By Chris Middleton

The Other Manhattan project

Thwarted experiments that threatened the distilling industry
The Manhattan Project that secretly developed the atomic bomb in the early 1940s was preceded by another ambitious Manhattan project half a century earlier. Ground zero was the Manhattan distillery in Peoria, Illinois. Despite arson, sabotage and espionage attempts, it was a government regulation that was responsible for scuttling this radical advancement.

The Manhattan project began as the collaboration between two men. The distilling baron, Joseph Greenhut and the Japanese scientist, Dr. Jokichi Takamine. Joseph Greenhut was president of the Distillers and Cattle Feeders Company, known as the Whiskey Trust. By 1891, the Trust was manufacturing more than 85 per cent of the US alcoholic spirits through eighty-six distilleries.

The Trust aggressively used pricing to control the marketplace and news of Takamine’s revolutionary ‘Japanese process’ would give the Trust another competitive advantage; reduce the cost of a gallon of whisky by 20 per cent and decimate the competition.

Takamine was a graduate of Tokyo University and post-graduate of Glasgow University specialising in an Asian fungus that saccharified grain starch into sugars. In February 1891, the Trust contracted Takamine’s company, including his team of Japanese scientists to adapt this new process to distilling whisky. The first experiments were secretly conducted at Trust’s Manhattan distillery in Peoria.

What was so threatening about Takamine’s fungus? His new process would replace the malting and mashing stages. For millennia the Asian fungus, koji (Aspergillus oryzae) was used to make sake and Asian rice liquors. Now the traditional and costly malting method looked like being superseded.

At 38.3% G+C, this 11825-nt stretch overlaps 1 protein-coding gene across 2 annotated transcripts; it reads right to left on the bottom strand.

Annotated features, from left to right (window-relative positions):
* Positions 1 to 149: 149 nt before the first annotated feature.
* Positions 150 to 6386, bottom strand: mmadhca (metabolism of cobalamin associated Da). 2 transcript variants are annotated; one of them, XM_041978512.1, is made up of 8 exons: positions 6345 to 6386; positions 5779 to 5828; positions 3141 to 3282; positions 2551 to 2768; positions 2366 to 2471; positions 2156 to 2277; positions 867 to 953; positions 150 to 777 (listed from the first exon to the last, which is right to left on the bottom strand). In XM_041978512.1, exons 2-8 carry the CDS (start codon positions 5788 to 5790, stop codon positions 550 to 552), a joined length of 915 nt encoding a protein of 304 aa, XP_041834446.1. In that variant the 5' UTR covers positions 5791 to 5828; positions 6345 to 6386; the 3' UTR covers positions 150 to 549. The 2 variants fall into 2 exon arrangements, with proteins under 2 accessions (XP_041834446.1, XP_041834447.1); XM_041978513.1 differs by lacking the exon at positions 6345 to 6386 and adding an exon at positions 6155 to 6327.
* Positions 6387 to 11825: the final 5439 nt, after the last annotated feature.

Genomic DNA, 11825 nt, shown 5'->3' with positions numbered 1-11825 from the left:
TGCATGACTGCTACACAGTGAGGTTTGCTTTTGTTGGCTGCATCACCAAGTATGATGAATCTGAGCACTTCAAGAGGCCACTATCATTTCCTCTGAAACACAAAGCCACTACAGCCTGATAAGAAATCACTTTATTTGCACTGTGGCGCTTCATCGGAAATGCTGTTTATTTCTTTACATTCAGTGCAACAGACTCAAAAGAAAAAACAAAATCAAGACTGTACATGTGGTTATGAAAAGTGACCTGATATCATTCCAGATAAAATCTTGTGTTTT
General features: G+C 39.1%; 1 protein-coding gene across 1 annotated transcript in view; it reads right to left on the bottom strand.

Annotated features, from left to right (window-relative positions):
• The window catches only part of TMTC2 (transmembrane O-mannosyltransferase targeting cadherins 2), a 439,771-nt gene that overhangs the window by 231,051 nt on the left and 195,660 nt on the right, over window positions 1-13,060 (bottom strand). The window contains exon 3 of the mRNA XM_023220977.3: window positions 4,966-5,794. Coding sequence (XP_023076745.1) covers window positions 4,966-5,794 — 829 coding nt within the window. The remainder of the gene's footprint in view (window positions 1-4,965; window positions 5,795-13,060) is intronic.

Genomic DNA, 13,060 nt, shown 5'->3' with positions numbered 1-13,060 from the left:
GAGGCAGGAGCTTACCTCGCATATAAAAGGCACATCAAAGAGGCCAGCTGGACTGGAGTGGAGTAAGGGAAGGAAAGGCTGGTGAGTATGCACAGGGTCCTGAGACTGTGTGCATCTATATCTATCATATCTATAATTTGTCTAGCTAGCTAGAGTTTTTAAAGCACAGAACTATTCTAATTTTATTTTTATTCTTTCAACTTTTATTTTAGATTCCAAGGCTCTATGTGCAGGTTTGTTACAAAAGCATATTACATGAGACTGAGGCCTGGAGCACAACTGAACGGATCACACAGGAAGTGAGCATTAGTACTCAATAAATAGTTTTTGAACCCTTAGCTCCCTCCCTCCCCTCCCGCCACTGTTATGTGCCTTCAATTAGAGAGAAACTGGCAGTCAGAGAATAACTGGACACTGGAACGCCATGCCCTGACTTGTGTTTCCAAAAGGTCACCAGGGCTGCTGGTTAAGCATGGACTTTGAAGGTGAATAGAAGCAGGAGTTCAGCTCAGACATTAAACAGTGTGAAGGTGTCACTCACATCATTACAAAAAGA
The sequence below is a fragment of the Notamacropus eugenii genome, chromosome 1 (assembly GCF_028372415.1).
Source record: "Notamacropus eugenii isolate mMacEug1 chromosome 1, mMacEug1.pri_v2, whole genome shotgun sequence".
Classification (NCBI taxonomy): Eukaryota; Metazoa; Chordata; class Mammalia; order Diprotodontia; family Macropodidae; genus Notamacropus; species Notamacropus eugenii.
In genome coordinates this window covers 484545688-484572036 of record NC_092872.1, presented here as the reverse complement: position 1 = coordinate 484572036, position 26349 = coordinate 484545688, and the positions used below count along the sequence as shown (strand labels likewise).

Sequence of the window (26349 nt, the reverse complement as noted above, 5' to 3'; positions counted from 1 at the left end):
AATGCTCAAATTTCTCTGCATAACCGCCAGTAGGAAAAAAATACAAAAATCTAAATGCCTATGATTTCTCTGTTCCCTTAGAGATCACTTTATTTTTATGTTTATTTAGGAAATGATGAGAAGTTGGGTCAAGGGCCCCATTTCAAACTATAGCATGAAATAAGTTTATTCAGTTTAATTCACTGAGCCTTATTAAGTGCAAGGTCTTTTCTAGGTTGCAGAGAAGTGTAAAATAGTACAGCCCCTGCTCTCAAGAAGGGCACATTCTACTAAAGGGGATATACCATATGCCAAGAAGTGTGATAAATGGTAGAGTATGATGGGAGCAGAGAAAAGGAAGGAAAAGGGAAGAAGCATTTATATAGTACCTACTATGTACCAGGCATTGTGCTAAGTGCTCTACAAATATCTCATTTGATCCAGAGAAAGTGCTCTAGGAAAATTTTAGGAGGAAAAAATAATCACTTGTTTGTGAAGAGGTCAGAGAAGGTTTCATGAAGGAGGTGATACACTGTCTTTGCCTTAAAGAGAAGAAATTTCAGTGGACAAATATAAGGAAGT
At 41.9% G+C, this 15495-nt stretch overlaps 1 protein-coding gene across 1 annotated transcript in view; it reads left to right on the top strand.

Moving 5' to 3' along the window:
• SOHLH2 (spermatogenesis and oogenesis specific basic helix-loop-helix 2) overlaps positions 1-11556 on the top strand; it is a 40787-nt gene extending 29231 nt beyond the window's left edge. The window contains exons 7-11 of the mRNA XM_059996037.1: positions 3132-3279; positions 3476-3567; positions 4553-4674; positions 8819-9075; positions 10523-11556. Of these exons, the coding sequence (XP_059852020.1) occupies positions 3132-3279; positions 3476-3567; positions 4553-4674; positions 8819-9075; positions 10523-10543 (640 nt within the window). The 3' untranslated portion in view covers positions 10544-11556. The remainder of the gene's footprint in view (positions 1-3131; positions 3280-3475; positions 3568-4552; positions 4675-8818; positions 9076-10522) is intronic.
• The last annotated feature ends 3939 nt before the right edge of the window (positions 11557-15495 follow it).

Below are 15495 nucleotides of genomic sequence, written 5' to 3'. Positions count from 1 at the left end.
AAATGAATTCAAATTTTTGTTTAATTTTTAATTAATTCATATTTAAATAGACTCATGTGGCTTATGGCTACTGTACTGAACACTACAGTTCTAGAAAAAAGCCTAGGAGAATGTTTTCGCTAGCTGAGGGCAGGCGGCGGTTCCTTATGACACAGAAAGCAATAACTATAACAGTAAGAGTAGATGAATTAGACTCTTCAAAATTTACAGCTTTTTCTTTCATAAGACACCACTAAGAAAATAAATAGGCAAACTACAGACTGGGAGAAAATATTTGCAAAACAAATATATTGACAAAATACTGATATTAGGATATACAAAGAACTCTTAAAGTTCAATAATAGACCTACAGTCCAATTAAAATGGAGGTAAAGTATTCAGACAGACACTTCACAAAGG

He had discovered a method to acclimatise this fungus to corn. This big grain represented over eighty per cent of the grain bill for making American whisky in the late 19th Century. Spreading koji fungus over corn and small grains in a warm, moist environment koji’s filaments penetrated the grain’s starch content, excreting enzymes that converted the starches to sugars.

Almost simultaneously, yeast (Saccharomyces cerevisiae) could be added to start the fermentation process to make alcohol. Maltsters were heavily invested in the Trust and felt imminently threatened malted grain could be replaced, saving distillers and brewers from 50 to 300 per cent on the cost of grain malting alone. Malting grain in the 1890s took 100 hours, koji fungus achieved diastatic conversion in 48 hours.

Despite arson, sabotage and espionage attempts, it was a government regulation that was responsible for scuttling this radical advancement.

In the first year, the Trust expected to save over $3 million. More remarkable were the claims this process produced higher alcohol levels than malted grain, yields of 20% ABV, versus 6% ABV when traditionally malted. This discovery enabled Takamine to register in February 1894 the world’s first microbial patent.

The storm clouds were gathering the day the Manhattan and Monarch distilleries began commercial production on December 1, 1894. These distilleries were specially fitted for the Taka-koji process for each to distil more than 2,500 bushels a day, representing four million gallons a year. Then the Trust was blind-sided by a Federal Court judgement. Within two months it was placed into receivership. Ironically, the cause was not the 1893 economic depression nor creeping State Prohibitions.

It was the 1890 Sherman Act designed to prevent monopolistic conglomerates gaining control of industries. In early 1895, the Trust was broken up due to its anti-competitive practices.

In more recent years, intrepid distillers in Japan, and the West are again employing this process to make whisky and spirits. As sake declines in Japan, some of the 1,400 sake breweries are converting to distilling whisky.

Universities researchers are actively investigating new fermentation applications for food and beverages development, such as kombucha. We appear to be on an exciting new threshold where experimental fermentation could usher new directions for whisky, all thanks to Takamine’s East Asian fungus.